The end of the line I quoted above helps me a bit. “And you don’t say these things for their own sake; you say them because you learn a lot from them.” I believe when I express my true opinion respectfully, others learn something from it. And maybe that’s the thing I love so much about this monologue. If we not only speak our minds, but listen to each other, especially those who don’t agree with us, we have a possibility to learn vital new things that might change the pattern of the tapestry and make it more beautiful.
I don’t agree with Sophocles and Anouilh about hope. To me there is always hope that we can create new more beautiful sections of the tapestry if we’re open to new ideas. There are people I love who do not have the exact same opinions I do about politics, or religion, or even basic things like how to do household chores. I could get angry and demand that they change to come into alignment with me. Or I could remember that everyone is as innocent as I think I am. It feels like time to stop drawing lines in the sand and feeding conflict and divisiveness. I don’t always feel courageous enough to let go of my prejudices and reach out to people who don’t have the same background I do. However, no matter what is going on in my life, I keep coming back to the fact that love and cooperation feels so much better than conflict. I believe it’s collaboration, caring and compassion that will get all of us through all the challenges we face personally and collectively.
Here is an interesting historical note: Anouilh’s play was written during the Nazi occupation of France. At first performances were banned because of its controversial nature. But in 1944 the Nazi’s changed their mind. When it was performed an interesting thing happened, the Nazi’s thought it was a validation of their quest to rule the world. While the French citizens saw a deeper meaning. Neither group knew their ultimate fate, but the play gave the people who saw it hope that maybe the Nazi’s fate was to fail in their quest to rule the world. In the play, Creon, Antigone’s uncle and the new king asserts his power without mercy. He wins his political cause but he loses the moral one. Even though Antigone dies for her convictions, she’s the moral winner. The play was Anouilh’s statement that there is no way for us to know the ultimate fate of humanity, or sometimes even the role we play in each lifetime. All we can do is to live our lives the best we can and occasionally shout against our fate. If we do, we might help ourselves and someone else understand something that was never thought of before, something vital to the big tapestry we’re all creating together.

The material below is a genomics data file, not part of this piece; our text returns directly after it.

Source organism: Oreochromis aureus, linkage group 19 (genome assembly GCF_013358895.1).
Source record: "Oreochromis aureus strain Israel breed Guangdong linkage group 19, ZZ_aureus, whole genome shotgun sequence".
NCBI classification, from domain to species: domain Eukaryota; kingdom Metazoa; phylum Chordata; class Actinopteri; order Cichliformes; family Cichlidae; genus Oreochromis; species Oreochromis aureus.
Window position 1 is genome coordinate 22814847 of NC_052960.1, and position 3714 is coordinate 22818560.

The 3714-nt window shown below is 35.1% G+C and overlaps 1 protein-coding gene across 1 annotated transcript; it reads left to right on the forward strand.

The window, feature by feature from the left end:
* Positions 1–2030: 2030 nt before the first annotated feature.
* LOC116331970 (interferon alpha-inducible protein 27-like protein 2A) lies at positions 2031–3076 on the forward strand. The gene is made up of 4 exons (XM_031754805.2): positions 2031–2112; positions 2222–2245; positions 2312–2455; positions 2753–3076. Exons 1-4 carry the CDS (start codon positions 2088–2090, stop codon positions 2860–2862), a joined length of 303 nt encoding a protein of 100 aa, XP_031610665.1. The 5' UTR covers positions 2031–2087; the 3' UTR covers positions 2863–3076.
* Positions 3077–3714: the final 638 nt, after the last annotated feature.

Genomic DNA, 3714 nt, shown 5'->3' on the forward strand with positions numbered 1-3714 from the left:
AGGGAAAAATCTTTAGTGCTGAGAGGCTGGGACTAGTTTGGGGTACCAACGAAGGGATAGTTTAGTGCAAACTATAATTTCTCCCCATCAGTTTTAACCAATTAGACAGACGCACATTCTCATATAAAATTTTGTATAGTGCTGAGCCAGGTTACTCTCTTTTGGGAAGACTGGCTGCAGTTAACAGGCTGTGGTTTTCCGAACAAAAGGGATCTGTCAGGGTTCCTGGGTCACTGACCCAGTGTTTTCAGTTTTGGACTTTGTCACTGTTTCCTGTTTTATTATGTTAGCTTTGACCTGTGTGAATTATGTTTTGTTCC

Thanks for reading my musings. I appreciate your likes and comments. I hope you nurture hope and shout against injustices whenever you feel compelled to do so.
Lucinda Sage-Midgorden © 2019
Lucinda is the author of The Space Between Time, an award finalist in the “Fiction: Fantasy” category of the 2017 Best Book Awards. It’s a little bit like Outlander in that it’s a historical, time-travel, magical realism, novel. Only Jenna’s life is shattered. When she finds old journals, she joins consciousness with her three-times great-grandmother, Morgan, instead of traveling physically. She is able to come back at intervals and apply what she’s learned to her own life situations.
The Space Between Time is available in all ebook formats at Smashwords, or you can find the ebook at iBooks or Barnes and Noble. If you prefer a physical copy, you can find a print-on-demand version at Amazon. Stay tuned for news on the audiobook version Lucinda is working on. To join her email list, click here. She will never sell the names on her list.